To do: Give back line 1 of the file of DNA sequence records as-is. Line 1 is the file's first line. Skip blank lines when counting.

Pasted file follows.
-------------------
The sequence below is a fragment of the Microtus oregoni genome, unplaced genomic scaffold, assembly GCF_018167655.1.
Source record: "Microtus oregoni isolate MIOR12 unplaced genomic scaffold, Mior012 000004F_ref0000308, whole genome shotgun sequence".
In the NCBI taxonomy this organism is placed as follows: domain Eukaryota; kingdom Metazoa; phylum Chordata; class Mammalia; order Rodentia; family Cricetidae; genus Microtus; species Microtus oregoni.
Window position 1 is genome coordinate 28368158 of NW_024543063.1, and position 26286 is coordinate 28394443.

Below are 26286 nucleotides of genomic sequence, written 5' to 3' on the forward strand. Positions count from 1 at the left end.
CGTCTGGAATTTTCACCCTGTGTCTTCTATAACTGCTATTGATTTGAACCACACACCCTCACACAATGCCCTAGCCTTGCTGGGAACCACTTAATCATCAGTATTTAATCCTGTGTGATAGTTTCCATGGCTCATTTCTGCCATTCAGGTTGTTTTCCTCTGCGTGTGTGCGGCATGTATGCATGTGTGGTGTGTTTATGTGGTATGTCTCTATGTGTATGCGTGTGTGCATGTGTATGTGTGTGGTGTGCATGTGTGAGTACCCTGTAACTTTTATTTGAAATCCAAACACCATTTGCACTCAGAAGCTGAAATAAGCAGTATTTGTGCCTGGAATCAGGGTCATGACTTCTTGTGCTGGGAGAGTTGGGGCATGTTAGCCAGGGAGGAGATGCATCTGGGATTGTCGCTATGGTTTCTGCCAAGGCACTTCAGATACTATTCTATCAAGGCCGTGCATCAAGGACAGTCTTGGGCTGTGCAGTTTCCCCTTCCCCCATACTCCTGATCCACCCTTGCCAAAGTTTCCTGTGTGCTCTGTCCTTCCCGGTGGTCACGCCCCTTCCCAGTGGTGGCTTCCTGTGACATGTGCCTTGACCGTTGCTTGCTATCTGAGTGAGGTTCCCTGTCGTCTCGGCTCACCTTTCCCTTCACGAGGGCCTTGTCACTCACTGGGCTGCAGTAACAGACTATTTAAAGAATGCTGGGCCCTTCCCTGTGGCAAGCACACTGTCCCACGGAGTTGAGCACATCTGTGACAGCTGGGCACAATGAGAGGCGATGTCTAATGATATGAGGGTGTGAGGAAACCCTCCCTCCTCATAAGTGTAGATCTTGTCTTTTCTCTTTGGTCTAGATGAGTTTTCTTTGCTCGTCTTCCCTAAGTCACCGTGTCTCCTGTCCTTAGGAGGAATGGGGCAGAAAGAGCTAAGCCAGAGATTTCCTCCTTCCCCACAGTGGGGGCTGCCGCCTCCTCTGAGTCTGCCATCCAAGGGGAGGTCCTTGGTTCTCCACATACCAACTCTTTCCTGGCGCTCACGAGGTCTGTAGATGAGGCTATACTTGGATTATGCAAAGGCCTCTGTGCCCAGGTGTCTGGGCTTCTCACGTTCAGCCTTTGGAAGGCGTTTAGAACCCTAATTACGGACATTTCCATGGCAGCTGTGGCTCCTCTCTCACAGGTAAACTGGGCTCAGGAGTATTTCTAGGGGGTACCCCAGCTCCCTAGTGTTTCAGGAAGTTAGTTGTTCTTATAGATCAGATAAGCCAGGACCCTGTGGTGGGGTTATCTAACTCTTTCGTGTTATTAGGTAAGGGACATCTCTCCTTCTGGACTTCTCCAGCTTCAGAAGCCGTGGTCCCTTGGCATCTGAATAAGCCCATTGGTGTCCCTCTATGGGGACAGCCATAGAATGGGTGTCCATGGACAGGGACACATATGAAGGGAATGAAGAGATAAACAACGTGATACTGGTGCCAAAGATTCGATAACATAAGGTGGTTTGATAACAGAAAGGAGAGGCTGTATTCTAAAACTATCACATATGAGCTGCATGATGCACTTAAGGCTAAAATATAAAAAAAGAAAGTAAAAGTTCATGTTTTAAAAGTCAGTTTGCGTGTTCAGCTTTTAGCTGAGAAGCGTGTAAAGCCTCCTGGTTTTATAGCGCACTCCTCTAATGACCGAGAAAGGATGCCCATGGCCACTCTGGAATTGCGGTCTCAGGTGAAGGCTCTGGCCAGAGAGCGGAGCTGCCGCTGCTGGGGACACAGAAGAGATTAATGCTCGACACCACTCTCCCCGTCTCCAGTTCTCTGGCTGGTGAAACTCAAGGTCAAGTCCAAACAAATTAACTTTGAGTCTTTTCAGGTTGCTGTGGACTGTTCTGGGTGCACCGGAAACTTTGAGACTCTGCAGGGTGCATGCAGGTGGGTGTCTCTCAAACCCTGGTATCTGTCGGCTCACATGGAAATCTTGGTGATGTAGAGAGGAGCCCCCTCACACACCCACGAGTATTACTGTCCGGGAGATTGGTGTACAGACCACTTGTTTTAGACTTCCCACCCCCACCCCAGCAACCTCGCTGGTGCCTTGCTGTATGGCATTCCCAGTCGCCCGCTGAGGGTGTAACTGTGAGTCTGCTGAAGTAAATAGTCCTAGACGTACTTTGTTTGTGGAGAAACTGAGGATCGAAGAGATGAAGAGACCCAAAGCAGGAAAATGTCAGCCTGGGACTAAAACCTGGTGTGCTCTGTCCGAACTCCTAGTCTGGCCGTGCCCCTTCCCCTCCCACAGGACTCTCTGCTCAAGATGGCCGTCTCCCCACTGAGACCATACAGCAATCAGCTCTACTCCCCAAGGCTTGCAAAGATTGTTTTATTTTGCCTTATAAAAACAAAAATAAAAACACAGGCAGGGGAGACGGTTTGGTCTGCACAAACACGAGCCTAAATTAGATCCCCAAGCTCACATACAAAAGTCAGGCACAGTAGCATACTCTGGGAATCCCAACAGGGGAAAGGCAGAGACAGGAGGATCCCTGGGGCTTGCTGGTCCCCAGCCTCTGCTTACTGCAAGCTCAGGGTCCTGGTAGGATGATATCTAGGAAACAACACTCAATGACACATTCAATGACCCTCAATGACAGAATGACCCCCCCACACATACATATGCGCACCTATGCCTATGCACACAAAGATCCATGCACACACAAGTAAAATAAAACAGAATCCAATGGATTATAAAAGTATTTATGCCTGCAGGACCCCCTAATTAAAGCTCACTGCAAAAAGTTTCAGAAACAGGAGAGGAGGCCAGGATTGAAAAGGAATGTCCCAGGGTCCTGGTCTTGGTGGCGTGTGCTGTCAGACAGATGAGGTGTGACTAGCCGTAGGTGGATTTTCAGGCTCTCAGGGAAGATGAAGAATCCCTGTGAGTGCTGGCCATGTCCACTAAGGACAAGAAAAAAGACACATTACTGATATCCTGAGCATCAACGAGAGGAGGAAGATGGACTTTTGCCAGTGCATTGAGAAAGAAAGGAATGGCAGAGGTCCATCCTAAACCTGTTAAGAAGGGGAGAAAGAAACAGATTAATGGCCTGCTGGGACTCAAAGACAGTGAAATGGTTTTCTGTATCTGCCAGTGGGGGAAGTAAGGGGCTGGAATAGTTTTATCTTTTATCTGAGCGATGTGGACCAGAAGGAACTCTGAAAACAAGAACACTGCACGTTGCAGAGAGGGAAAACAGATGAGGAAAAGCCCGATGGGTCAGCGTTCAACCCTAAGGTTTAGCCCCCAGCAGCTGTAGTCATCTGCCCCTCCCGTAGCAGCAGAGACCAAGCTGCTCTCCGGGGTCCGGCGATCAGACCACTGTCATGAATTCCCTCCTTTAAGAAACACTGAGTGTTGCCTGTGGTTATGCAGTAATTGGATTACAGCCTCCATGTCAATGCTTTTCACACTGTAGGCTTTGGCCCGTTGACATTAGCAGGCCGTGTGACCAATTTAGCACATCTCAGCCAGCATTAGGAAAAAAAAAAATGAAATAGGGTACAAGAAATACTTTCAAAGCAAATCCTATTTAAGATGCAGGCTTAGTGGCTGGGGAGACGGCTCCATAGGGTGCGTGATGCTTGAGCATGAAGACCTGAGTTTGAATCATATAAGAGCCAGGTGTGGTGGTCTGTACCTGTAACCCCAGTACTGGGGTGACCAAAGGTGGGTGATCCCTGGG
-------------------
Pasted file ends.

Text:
The sequence below is a fragment of the Microtus oregoni genome, unplaced genomic scaffold, assembly GCF_018167655.1.